The federal utility says in its latest filing to the Nuclear Regulatory Commission that industry estimates for the two Westinghouse AP-1000 pressurized water reactors planned for the site near Scottsboro, Ala., range from $9.8 billion to $17.5 billion. That's compared to estimates of $6.4 billion to $7.
1 billion a year ago.
Still, TVA President Tom Kilgore says nuclear power has its advantages, particularly over coal-fired power plants facing tougher air pollution standards.
"Everybody's costs are going up," Kilgore said. "But it's still economical. If you take into account the fact that we also see carbon (pollution) costs in some form, we think it's very prudent to keep looking at our next nuclear options."
However, anti-nuclear activist Louise Gorenflo, a member of the Bellefonte Efficiency and Sustainability Team, says the type of plant TVA is proposing has never been built in the United States and that the prototype in Finland "has doubled in cost because of cost overruns and delays."
Gorenflo contends TVA has "tried to minimize" the costs of these plants, while "the projected price tag just keeps going up."
TVA's Watts Bar Unit 1 near Spring City, Tenn., was the last nuclear power generator completed by a U.S. utility. It cost nearly $7 billion in 1996. TVA's two other plants, the twin-reactor Sequoyah station near Chattanooga and the three-reactor Browns Ferry plant near Athens, Ala., were completed in the 1970s at far lower costs.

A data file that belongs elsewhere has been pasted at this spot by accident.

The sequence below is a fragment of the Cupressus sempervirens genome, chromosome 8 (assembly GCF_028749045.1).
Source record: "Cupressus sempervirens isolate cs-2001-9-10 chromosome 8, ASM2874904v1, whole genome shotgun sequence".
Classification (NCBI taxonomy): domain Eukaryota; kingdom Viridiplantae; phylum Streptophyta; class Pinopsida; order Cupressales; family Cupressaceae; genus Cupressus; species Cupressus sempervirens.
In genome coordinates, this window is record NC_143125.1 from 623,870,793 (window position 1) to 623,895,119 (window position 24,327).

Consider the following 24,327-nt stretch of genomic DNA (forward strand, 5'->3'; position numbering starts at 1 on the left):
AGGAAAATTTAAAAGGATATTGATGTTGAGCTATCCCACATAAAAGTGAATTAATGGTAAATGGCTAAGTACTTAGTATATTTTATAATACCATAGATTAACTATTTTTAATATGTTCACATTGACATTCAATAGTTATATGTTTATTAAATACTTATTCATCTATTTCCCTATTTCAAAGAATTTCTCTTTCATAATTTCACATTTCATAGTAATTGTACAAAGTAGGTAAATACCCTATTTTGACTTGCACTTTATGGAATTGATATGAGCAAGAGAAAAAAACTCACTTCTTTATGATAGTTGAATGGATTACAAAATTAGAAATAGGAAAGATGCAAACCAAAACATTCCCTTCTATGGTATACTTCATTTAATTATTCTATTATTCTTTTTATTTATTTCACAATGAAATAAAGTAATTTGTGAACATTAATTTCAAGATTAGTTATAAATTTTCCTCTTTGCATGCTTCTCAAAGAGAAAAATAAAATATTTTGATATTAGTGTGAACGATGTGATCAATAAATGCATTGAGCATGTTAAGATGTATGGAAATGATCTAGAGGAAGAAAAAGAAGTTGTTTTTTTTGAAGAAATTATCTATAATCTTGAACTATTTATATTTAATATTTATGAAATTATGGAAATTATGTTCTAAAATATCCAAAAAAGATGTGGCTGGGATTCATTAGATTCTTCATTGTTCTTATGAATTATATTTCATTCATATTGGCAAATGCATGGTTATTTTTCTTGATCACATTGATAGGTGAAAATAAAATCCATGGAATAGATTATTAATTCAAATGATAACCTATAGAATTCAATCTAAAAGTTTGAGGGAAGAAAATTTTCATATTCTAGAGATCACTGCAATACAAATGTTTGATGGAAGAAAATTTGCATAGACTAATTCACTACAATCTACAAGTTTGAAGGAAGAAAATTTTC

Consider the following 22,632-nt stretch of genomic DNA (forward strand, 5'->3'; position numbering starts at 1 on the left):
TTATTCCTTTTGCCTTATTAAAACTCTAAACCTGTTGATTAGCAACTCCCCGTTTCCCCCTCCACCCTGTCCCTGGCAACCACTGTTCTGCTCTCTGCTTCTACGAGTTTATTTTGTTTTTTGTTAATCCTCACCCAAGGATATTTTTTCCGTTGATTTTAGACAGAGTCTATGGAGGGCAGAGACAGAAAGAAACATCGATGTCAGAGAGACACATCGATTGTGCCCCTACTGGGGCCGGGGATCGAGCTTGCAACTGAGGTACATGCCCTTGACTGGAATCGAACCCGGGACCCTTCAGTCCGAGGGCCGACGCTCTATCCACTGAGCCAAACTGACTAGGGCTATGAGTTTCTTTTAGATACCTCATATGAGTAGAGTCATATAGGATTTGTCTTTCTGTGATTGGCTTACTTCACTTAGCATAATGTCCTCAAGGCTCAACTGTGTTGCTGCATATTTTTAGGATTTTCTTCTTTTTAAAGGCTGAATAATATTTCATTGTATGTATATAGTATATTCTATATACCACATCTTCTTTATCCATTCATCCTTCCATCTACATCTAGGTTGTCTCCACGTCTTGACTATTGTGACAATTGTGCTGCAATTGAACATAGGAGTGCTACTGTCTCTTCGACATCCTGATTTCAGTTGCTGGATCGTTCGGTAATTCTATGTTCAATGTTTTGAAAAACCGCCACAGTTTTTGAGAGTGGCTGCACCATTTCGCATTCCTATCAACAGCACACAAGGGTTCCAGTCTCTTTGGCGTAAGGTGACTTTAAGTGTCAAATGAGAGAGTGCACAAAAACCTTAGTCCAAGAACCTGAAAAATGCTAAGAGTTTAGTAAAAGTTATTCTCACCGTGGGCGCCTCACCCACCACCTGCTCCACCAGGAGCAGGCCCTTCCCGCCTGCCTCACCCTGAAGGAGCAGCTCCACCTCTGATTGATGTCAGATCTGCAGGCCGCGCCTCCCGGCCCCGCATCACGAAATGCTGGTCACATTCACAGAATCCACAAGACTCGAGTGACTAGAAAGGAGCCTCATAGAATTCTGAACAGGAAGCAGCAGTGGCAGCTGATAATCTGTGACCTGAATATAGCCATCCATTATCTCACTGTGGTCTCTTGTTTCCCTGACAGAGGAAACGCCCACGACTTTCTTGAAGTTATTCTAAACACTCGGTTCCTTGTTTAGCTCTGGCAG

TVA is working with a consortium of utilities and engineering companies known as NuStart Energy LLC on the AP-1000 reactor construction and operating license at Bellefonte. Kilgore said TVA ultimately could build the plant itself or share ownership with other companies.
The TVA board will likely be asked next year to continue funding the application process, Kilgore said.
Meanwhile, TVA is spending $2.5 billion to complete a second reactor at the Watts Bar station by 2012 and devoting $10 million to study completing two other reactors TVA virtually abandoned at the Bellefonte site 20 years ago.
Knoxville-based TVA says it needs the additional capacity to meet growing demand. TVA services about 8.8 million consumers in Tennessee, Alabama, Mississippi, Kentucky, Georgia, North Carolina and Virginia.
"We've got to keep looking at this," TVA Chairman Bill Sansom said of new nuclear power. "I personally think it is a great source of energy, especially to help us become more energy independent."
TVA generates about 60 percent of its power from coal, about 30 percent from nuclear and 10 percent from hydroelectric. Less than 1 percent comes from renewable sources, such as wind, solar and methane gas.